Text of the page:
2016 Volvo XC90 T6 Inscription AWD


2016 Volvo XC90 T6 Inscription AWD

We spend some time in Volvo’s newest Luxo-SUV



It’s…beautiful. Is this the nicest looking SUV you can buy right now?

To our eyes, it just might be. It is easily the most striking vehicle in the Volvo portfolio. These days, high-end SUV’s are having a bit of an identity crisis; they’re trying to be too much like sports cars. Lowered suspensions, chopped rooflines and ridiculous horsepower outputs do not a family-centric SUV make. The XC90 has a bit of that upright, boxy 240 styling from Volvo’s of old but seamlessly combines it with the best of modern Scandinavian design. From any angle, it looks strong, purposeful and handsome. Those “Thor’s Hammer” headlights are as arresting as they are insanely bright.

So the theme of Swedish awesomeness continues in the interior?

We spent a week in the coddling confines of the XC90’s interior, and it wasn’t even close to enough time to appreciate all the detailing typically reserved Volvo has endowed this cockpit with. The way the bleached wood and flawless metal trim combine to tastefully adorn the console, dash and doors could pass as luxury décor in the most extravagant homes. Look at the drive mode selector on the console. It’s a delightfully solid metal cylinder with these little dimples that feel great to touch. It rotates with a well-oiled click, too- pleasing stuff. Don’t even get us started on the seats; they’re perfect. You can sum up the XC90’s interior thusly: it’s a textbook exercise in restrained ostentatiousness. The infotainment is also hugely intuitive and easy to use- if you’ve ever used an iPad, you’ll feel instantly at home.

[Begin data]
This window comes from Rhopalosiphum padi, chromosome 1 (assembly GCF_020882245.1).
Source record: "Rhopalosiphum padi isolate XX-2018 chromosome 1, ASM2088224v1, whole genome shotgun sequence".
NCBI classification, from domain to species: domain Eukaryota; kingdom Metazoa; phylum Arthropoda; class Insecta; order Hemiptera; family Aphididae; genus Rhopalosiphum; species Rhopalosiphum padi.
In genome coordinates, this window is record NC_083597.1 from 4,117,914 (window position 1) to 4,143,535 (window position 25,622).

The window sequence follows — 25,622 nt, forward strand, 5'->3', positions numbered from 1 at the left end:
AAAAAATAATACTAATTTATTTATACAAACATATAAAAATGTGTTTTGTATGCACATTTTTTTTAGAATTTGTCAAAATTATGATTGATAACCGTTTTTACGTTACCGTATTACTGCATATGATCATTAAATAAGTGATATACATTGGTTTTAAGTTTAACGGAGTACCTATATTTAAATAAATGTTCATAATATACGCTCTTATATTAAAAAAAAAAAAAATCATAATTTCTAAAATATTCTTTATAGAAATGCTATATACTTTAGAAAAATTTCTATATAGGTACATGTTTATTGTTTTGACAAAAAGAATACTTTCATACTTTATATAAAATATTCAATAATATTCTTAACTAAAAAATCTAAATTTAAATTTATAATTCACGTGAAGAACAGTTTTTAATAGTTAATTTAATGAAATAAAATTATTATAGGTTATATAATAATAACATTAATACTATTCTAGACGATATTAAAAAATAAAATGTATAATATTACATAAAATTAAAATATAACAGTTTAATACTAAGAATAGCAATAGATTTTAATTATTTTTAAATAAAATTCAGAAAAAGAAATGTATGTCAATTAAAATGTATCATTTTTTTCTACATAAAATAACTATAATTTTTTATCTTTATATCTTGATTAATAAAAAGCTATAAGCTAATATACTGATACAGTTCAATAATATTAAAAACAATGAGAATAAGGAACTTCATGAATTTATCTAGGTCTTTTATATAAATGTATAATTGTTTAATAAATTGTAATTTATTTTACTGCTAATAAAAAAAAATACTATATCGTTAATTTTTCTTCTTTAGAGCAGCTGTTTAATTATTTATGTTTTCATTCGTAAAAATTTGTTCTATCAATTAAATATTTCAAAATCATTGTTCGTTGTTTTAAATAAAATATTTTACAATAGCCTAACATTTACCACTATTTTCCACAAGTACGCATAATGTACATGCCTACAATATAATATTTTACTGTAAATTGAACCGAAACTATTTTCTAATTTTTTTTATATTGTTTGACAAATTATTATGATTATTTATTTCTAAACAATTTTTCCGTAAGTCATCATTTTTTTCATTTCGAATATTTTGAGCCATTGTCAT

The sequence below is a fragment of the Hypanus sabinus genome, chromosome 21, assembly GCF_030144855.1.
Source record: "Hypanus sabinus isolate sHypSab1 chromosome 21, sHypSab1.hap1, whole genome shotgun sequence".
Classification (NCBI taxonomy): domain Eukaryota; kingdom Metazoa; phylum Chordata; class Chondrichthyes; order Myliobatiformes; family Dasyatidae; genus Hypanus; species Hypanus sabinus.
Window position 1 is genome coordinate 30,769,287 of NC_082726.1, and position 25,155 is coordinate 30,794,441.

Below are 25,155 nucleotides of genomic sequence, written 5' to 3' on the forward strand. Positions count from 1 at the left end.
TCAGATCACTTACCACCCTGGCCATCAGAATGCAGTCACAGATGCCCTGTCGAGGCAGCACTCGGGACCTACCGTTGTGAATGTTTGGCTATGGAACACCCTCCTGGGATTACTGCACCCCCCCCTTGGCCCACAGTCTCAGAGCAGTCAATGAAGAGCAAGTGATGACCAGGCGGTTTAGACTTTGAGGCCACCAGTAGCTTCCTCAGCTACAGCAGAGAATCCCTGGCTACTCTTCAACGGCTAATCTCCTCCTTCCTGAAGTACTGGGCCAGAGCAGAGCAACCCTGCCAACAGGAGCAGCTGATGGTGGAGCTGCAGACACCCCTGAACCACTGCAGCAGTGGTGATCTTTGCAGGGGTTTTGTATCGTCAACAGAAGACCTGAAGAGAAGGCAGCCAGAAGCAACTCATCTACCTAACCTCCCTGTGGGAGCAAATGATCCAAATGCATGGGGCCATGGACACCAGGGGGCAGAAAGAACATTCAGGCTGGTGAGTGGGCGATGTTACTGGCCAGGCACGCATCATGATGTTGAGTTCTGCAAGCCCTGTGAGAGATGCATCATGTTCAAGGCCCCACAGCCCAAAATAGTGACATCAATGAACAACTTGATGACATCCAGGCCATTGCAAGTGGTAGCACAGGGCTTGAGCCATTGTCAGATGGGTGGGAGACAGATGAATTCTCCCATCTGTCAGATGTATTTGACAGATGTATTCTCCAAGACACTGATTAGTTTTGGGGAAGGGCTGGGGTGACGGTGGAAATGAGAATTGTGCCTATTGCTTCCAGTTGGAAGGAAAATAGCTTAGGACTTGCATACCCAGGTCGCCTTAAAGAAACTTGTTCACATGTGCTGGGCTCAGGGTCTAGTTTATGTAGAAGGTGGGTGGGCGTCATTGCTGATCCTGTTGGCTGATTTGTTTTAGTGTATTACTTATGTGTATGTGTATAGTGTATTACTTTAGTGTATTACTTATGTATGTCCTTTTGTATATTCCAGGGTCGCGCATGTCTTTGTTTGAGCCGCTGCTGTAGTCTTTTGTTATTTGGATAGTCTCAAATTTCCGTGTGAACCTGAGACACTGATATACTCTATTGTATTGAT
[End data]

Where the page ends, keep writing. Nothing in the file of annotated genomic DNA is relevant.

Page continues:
It’s a Volvo, so it has to be seriously safe, right?

Correct. Volvo is touting this as the safest SUV you can buy, and we believe them. There are the usual gaggle of airbags, sensors and cameras all designed to keep you out of trouble, but there are two unique newsmakers at play here. One is the City Safely system which will allow for autonomous driving in traffic conditions while keeping a watchful eye on you and your passengers. There’s also some trick anti-roll technology that will keep the tires on the ground in even the gnarliest of collisions or unplanned off-road excursions. Even with all these technologies and a full suite of driver aids, the XC90 is built with bank vault solidity, and it all feels very reassuring.

So it looks good and it’s safe. What’s it like to drive?

The XC90 indulges drivers with an experience that builds on the already nice-to-flog previous generation. Our tester was equipped with the optional 4-corner air suspension, not the cheapest option at $2,350 but worth every penny. It lends a luxuriously plush ride and yet it never floats or wallows and will softly crouch down when you park to make your exit easier. The steering is a bit light for our tastes but what it lacks in effort it makes up for in precision. 10 years ago it would have been ludicrous to install a little 2.0 litre four cylinder under the hood of a full size luxury SUV, but Volvo’s Drive-E engine is actually up to the task. It makes 320 horsepower and 295lbs/ft. of torque, numbers that are impressive for an engine of that displacement and cylinder count. If there is a criticism, it’s that no matter the situation the XC90 conveys a sense of unblinking stoicism, even with the drive selector set to its most aggressive settings. We wouldn’t mind a little more fun.